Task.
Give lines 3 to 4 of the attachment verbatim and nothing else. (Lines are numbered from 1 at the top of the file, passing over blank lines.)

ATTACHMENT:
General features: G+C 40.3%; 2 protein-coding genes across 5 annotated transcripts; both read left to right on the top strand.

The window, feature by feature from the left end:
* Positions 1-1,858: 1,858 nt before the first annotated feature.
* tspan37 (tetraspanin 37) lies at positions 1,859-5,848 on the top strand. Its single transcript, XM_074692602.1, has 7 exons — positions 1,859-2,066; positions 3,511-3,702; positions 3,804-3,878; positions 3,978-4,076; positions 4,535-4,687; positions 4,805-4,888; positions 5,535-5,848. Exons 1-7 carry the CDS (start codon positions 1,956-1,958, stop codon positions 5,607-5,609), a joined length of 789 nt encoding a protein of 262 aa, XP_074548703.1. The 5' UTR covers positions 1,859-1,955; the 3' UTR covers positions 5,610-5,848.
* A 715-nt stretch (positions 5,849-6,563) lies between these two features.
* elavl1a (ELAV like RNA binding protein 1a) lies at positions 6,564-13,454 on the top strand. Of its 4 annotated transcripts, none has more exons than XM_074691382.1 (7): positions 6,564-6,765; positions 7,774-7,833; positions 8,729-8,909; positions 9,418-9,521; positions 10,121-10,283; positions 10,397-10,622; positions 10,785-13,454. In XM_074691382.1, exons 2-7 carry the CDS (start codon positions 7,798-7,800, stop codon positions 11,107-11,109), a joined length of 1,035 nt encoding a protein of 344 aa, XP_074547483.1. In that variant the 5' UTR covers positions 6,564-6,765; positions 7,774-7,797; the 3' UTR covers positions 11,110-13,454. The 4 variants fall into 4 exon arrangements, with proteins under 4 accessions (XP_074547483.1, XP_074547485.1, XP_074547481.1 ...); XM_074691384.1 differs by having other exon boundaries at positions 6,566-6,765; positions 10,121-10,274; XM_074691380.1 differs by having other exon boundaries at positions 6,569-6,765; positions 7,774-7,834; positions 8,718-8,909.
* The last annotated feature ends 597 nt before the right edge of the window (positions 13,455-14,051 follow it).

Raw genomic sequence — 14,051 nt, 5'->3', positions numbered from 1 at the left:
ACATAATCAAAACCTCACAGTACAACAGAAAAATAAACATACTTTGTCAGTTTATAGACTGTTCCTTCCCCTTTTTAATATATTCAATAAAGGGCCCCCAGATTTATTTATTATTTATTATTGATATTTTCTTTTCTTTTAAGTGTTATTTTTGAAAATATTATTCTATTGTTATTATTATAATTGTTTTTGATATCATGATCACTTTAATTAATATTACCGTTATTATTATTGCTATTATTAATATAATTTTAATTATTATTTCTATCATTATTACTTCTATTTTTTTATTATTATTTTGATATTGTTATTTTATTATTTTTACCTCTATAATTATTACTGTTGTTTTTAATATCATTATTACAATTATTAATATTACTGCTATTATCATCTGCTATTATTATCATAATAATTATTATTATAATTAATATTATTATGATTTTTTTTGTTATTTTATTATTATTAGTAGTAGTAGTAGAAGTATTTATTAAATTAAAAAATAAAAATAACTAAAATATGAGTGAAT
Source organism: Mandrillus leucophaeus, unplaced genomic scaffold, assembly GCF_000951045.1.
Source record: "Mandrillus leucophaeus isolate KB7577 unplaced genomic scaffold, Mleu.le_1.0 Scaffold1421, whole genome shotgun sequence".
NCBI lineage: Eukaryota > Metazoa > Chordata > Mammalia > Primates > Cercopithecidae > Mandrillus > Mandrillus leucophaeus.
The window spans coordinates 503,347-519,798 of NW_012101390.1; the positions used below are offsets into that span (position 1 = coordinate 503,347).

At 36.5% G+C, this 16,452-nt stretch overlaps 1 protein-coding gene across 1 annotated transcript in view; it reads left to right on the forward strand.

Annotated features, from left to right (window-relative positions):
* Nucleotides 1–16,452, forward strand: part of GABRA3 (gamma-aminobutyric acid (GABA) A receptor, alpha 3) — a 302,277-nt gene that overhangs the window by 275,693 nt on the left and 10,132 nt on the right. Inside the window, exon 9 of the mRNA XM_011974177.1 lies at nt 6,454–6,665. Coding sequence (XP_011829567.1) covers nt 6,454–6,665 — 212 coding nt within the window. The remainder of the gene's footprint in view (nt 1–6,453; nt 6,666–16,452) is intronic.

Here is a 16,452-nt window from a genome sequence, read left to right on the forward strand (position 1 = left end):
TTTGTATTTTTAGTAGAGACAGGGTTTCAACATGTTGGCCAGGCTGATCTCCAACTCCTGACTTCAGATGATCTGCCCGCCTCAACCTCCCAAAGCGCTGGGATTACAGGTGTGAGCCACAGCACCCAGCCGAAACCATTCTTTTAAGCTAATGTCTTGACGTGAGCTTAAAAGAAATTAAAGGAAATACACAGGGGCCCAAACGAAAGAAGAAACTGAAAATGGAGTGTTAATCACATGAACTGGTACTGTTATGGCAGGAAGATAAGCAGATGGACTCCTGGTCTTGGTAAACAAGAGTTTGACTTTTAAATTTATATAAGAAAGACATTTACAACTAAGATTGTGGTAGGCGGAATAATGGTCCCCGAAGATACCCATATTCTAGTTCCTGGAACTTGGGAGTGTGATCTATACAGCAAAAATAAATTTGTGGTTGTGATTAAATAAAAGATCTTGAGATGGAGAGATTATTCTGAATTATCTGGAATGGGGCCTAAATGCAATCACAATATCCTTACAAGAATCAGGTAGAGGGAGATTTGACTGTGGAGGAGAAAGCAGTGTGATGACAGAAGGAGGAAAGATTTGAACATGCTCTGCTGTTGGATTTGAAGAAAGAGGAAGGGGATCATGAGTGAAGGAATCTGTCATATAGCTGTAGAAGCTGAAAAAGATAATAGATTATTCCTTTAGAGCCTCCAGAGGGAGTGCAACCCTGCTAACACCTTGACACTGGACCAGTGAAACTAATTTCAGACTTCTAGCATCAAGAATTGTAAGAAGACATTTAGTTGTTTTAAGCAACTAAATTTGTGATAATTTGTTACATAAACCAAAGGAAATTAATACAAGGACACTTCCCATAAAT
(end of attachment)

* Positions 1-1,858: 1,858 nt before the first annotated feature.
* tspan37 (tetraspanin 37) lies at positions 1,859-5,848 on the top strand. Its single transcript, XM_074692602.1, has 7 exons — positions 1,859-2,066; positions 3,511-3,702; positions 3,804-3,878; positions 3,978-4,076; positions 4,535-4,687; positions 4,805-4,888; positions 5,535-5,848. Exons 1-7 carry the CDS (start codon positions 1,956-1,958, stop codon positions 5,607-5,609), a joined length of 789 nt encoding a protein of 262 aa, XP_074548703.1. The 5' UTR covers positions 1,859-1,955; the 3' UTR covers positions 5,610-5,848.